Is proximal demarcation of ulcerative colitis determined by the territory of the inferior mesenteric artery?

Lancet. 1995 Mar 18;345(8951):688-90. doi: 10.1016/s0140-6736(95)90867-6.


The sharp demarcation between diseased and normal mucosa often observed in ulcerative colitis remains unexplained by current hypotheses of disease pathogenesis. To investigate whether this demarcation occurs at the watershed of vascular territories, the colonic arterial anatomy of 10 patients with ulcerative colitis was studied by in-vitro angiography and macroscopic and histological examination of total colectomy specimens. Of the 10 perfusion-fixed colectomy specimens studied, 7 had pancolitis associated with a complete marginal artery (Arteria marginalis coli) that spanned the entire length of the large bowel. 3 specimens had sharply demarcated disease in which the marginal artery arose from the inferior mesenteric artery and ended abruptly at the point of mucosal demarcation. The colon proximal to this point was histologically normal. These findings suggest that the proximal extent of colitis is determined by the limit of the marginal artery. We suggest that some characteristic of the mucosal microvasculature in the territory of the inferior mesenteric artery, possibly embryological in origin, predisposes the dependent colon to develop ulcerative colitis.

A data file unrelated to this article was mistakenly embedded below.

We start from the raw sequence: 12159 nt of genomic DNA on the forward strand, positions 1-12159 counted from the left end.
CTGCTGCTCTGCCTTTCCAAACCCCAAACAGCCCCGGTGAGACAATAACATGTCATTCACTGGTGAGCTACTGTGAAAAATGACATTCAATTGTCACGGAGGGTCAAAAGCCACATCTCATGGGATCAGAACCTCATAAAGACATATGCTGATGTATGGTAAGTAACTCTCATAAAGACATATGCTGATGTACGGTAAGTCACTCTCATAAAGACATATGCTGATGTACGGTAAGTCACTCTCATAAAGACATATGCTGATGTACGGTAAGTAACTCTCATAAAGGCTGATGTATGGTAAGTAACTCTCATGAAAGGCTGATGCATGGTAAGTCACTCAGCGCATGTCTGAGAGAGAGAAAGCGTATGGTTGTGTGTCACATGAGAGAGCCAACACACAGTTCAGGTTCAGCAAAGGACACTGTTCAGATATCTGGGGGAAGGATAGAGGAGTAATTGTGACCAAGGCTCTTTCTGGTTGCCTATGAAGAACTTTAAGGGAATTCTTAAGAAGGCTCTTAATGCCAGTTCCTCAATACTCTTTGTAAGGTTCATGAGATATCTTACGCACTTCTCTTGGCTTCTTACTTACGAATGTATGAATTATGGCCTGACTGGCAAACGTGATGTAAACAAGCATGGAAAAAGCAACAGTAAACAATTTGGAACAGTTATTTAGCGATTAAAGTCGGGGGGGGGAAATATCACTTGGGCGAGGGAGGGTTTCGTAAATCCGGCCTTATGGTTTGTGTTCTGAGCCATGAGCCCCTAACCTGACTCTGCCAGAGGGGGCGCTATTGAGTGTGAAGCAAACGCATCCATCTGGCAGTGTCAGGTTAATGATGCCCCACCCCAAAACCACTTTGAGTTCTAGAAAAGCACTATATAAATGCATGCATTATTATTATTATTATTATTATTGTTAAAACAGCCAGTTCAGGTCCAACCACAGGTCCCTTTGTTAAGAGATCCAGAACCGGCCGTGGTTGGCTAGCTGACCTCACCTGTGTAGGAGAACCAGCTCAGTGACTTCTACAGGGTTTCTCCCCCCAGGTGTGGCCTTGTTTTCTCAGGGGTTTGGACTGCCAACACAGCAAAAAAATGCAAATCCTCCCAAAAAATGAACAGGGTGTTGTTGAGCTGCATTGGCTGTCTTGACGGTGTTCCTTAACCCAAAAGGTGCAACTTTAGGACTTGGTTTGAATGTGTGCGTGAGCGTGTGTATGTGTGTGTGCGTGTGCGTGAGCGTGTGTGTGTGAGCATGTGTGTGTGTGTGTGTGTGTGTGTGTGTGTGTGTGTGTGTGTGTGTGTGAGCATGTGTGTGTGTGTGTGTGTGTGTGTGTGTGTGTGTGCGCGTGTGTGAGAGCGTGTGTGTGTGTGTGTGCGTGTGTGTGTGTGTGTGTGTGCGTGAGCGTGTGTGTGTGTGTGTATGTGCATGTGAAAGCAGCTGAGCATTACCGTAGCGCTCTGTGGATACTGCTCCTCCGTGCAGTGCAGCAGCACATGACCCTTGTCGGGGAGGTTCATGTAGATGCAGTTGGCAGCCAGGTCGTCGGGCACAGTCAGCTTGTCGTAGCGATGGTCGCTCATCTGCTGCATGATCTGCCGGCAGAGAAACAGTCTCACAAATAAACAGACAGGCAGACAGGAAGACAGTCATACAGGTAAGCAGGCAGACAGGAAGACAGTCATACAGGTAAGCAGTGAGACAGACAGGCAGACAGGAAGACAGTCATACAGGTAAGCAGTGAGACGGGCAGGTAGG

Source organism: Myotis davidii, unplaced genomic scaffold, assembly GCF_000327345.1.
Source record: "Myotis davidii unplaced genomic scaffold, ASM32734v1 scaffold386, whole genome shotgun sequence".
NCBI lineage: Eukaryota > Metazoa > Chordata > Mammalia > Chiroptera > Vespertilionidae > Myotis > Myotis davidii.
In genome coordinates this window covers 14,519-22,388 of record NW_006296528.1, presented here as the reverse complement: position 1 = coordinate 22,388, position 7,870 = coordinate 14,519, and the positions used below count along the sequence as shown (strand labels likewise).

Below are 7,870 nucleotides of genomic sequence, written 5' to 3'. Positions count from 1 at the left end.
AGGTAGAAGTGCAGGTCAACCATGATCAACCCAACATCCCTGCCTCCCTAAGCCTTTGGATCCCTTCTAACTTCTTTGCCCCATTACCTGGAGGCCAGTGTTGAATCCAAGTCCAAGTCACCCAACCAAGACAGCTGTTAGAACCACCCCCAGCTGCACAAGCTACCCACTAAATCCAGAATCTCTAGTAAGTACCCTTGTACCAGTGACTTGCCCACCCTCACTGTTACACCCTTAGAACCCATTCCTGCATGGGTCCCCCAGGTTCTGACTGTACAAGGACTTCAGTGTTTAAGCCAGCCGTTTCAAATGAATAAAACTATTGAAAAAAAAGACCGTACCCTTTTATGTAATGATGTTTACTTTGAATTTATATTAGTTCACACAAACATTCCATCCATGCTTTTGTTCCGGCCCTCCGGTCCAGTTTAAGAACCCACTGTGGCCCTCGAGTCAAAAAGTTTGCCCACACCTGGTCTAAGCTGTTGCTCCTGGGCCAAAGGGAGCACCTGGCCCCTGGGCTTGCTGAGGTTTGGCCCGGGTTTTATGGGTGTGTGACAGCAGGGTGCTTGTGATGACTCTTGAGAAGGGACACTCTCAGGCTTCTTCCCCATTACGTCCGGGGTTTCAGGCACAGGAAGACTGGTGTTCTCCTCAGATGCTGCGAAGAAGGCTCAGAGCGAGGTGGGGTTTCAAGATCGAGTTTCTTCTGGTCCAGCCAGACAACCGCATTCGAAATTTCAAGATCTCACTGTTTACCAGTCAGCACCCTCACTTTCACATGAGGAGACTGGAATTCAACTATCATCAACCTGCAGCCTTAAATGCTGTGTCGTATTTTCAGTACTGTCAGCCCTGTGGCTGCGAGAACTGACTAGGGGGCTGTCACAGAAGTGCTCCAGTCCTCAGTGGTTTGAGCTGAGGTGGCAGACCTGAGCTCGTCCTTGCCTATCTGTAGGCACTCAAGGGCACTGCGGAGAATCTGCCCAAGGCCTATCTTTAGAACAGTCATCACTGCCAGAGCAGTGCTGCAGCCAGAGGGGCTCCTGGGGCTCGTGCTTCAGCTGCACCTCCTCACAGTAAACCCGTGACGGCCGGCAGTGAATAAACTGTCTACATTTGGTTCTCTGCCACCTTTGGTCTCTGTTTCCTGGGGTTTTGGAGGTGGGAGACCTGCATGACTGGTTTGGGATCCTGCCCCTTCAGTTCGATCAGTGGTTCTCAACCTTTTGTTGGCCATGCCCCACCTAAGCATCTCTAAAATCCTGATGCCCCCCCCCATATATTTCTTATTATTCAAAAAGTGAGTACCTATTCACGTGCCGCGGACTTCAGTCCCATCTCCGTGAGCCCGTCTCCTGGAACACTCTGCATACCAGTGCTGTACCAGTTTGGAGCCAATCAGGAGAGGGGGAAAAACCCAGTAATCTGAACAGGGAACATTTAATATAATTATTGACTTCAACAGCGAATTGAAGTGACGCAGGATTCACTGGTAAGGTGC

Publication types

  • Research Support, Non-U.S. Gov't

MeSH terms

  • Adult
  • Aged
  • Angiography
  • Colectomy
  • Colitis, Ulcerative / etiology
  • Colitis, Ulcerative / pathology*
  • Colitis, Ulcerative / surgery
  • Colon / blood supply*
  • Colon / pathology
  • Humans
  • Intestinal Mucosa / blood supply
  • Intestinal Mucosa / pathology
  • Mesenteric Artery, Inferior / anatomy & histology
  • Mesenteric Artery, Inferior / diagnostic imaging*
  • Microcirculation / diagnostic imaging
  • Middle Aged